Mar 10, 2016 12:52 AM
The Latest: Sanders cashing in on Michigan primary upset
The Associated Press
WASHINGTON (AP) The Latest on 2016 presidential sweepstakes following primaries and caucuses Tuesday in Michigan, Mississippi, Idaho and Hawaii:
Bernie Sanders' presidential campaign is turning a big win in Michigan into campaign cash.
Sanders has raised more than $5 million between the closing of polls in Michigan on Tuesday and midnight Wednesday.
The campaign says it received more than 175,000 contributions during the span.
GOP presidential front-runner Donald Trump says he believes that Islam hates the West.
"I think Islam hates us," Trump said in an interview with CNN's Anderson Cooper that aired Wednesday night.
"There's a tremendous hatred," he said. " We have to get to the bottom of it. There is an unbelievable hatred of us."
Asked by Cooper whether he thought there was a "war between the West and radical Islam" or "war between the West and Islam itself," Trump replied: "It's radical, but it's very hard to define. It's very hard to separate. Because you don't know who's who."
Critics have argued that Trump's rhetoric as well as his call to temporarily ban foreign Muslims from the entering the U.S. would only exacerbate problems by alienating moderate Muslims.
Donald Trump is sticking by his claim that the steaks on display at a Tuesday evening press conference qualify as "Trump Steaks" because he sells them.
Pushing back against criticism of his some of his business ventures, GOP presidential front-runner Trump prominently displayed cases of Trump wine, bottled water and steaks at the event.
But the steaks came from a local distributor and had nothing to do with the "Trump Steaks" that sold at Sharper Image stores in 2007 under his brand.
Still, Trump insisted, "they're Trump."
"I buy 'em," he says. "I'm not going to kill the cow."
Trump explained the steaks were the same as the ones he sells at his clubs and hotels.
"It's the same thing, it's an offshoot of it," he insisted. "We do a tremendous steak business."
Hillary Clinton used her closing remarks at the Democratic presidential debate in Miami to ask Floridians to vote for her in their crucial upcoming primary.
Clinton said Wednesday that she will "break down all the barriers" to be sure people can achieve all that they set out to achieve.
Her rival Bernie Sanders said some of the most important issues afflicting the American people were not addressed in the debate, most notably, the uneven distribution of wealth in America where many young people cannot get a college education or pay back their student debt. He told the boisterous audience that "if we stand up and fight back, we can do a lot better."
Florida is among a group of states holding its presidential primary on March 15.
Hillary Clinton says no state understands the importance of a Supreme Court vacancy than Florida because of the 2000 election.
Clinton said at the Democratic debate in Miami "Let's remember three words: Bush versus Gore. A court took away a presidency."
The recount that led to the presidency of George W. Bush still lingers with some Florida Democrats, who contend that Al Gore should have won the state and the presidency.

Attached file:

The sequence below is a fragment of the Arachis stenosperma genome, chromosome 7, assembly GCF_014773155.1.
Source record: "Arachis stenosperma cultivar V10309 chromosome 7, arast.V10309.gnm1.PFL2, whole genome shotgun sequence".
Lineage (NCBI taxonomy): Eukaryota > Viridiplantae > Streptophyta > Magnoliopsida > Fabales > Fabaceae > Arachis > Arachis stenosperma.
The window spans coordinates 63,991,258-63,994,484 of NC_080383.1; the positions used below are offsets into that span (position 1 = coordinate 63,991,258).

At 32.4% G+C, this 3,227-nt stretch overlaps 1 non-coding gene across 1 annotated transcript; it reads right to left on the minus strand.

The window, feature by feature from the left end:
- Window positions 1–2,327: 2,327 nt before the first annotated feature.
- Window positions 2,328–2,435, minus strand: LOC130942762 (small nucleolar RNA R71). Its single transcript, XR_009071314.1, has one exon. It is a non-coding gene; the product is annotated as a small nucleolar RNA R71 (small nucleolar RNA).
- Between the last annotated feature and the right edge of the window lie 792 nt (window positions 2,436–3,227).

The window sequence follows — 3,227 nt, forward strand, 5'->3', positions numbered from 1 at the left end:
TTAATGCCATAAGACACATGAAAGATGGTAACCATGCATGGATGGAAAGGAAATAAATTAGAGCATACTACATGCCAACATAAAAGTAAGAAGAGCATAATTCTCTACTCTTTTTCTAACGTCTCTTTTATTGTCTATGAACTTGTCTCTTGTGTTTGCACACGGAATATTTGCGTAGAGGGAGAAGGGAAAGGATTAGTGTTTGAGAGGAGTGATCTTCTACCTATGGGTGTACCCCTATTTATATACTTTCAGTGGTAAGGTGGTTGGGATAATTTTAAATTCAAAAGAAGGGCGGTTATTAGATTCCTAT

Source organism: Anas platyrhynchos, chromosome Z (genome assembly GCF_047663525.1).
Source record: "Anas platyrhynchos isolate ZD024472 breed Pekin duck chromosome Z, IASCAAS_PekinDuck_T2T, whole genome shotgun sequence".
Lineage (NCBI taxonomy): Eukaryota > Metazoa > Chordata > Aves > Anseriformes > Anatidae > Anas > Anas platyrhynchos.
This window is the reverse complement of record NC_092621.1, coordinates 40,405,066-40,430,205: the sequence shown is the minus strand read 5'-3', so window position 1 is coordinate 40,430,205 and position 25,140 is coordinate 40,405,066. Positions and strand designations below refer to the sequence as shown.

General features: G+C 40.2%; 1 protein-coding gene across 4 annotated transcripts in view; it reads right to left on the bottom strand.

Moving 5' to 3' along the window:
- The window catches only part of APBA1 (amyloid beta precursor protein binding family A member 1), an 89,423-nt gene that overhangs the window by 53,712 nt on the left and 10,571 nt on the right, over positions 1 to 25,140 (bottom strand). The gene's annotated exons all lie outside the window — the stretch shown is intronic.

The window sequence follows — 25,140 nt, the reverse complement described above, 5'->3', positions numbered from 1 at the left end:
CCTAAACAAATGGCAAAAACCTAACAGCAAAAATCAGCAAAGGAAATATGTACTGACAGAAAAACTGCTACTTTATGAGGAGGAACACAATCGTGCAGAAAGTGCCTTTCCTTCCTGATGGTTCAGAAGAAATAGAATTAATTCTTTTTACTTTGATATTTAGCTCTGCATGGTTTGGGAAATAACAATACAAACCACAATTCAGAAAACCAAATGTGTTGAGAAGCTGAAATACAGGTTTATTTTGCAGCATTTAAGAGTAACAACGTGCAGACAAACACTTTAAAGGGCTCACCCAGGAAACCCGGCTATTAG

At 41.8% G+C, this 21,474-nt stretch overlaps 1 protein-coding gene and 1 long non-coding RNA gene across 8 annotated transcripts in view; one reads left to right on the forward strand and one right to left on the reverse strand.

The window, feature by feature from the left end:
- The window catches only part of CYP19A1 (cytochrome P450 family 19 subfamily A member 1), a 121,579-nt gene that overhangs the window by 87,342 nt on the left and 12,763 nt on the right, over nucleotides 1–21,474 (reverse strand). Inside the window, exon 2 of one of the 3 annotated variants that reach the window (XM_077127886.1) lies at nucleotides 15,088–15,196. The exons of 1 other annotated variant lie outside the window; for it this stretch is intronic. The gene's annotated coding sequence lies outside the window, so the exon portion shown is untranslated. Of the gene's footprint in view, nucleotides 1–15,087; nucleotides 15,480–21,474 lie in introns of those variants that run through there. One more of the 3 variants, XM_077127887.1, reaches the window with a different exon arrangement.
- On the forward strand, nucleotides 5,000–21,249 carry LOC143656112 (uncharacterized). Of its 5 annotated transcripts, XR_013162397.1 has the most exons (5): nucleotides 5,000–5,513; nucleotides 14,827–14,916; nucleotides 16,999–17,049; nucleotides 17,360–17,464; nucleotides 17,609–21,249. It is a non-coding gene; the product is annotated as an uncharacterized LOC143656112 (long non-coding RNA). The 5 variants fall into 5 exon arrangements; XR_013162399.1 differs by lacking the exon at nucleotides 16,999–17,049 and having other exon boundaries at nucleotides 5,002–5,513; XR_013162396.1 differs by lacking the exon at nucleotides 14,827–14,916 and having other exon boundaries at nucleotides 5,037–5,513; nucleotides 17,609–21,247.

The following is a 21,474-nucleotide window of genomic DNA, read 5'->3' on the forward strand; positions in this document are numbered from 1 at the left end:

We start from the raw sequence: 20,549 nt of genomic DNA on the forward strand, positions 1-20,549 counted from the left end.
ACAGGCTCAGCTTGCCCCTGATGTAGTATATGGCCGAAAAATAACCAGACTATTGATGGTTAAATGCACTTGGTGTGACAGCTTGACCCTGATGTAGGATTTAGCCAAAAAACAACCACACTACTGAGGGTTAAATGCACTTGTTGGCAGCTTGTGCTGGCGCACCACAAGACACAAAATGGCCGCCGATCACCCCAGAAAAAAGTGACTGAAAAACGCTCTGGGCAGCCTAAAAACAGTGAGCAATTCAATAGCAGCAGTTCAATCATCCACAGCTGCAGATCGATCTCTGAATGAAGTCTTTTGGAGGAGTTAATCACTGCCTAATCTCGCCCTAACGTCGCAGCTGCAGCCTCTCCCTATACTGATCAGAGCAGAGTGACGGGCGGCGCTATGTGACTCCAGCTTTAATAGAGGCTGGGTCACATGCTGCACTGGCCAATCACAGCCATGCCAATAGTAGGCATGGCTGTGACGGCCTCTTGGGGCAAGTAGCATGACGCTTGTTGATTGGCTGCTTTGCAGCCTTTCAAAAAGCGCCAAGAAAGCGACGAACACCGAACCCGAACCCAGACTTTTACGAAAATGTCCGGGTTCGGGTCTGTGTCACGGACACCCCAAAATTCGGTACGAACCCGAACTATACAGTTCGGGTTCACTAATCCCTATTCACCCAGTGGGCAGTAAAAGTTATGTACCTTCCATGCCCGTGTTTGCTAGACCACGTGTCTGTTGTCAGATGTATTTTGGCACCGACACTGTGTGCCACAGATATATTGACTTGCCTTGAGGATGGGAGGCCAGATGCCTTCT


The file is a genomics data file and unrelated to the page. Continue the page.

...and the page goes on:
Clinton said the vacancy created by the death of Justice Antonin Scalia is one of the most important issues facing the nation right now and she fully supports President Barack Obama's right to nominate a successor before the end of his administration.
Hillary Clinton and Bernie Sanders are reiterating their support for President Barack Obama's decision to resume relations with Cuba. Clinton says she helped Obama craft parts of the new policy while she was secretary of state.
She said at Wednesday's debate that she hopes the country will move toward democracy and calls the Castro brothers "authoritarian and dictatorial."
Sanders said he, too, would like to see Cuba move in a "more democratic direction," which he says the country's dissidents can do with more exposure to the world.
Hillary Clinton is accusing rival Bernie Sanders of focusing his economic attacks on the past two Democratic presidents rather than former Republican President George W. Bush.
Clinton said at Wednesday's Democratic debate that she wishes Sanders would join her "in criticizing George W. Bush who I think wrecked the economy."
Her attack is part of an effort to drive a wedge between Sanders, long a self-identified independent, and Democratic primary voters.
Sanders is shooting back, saying he frequently voted against Bush's economic proposals as a senator from Vermont.
"I gather Secretary Clinton hasn't listened to too many of my speeches or followed my work in the Congress," he says.
Hillary Clinton and Bernie Sanders agree on reducing student debt loads. But he says he had the idea first.
Calling current interest rates for student loans "outrageous," Clinton said Wednesday night in a Democratic debate that she has a plan to lower interest rates and limit how long people must repay loans.
Sanders quickly shot back that Clinton was "absolutely right," adding that he thought he said it "many months before she did."
"Thanks for copying a very good idea," he said.
Hillary Clinton is taking a swipe at Bernie Sanders' spending plans.
The Democratic front-runner implied at Wednesday's debate that Sanders' proposals to provide free tuition at public colleges and universities and a universal single-payer health care plan would cost too much.
Clinton said when people ask him questions about how he would pay for his plans, it's "hard to get answers." To that, Clinton said: "My dad used to say, 'If it sounds too good to be true, it probably is.'"
Bernie Sanders is defending his proposal for free tuition at public colleges and universities -- even for the children of wealthy people like Donald Trump and Hillary Clinton.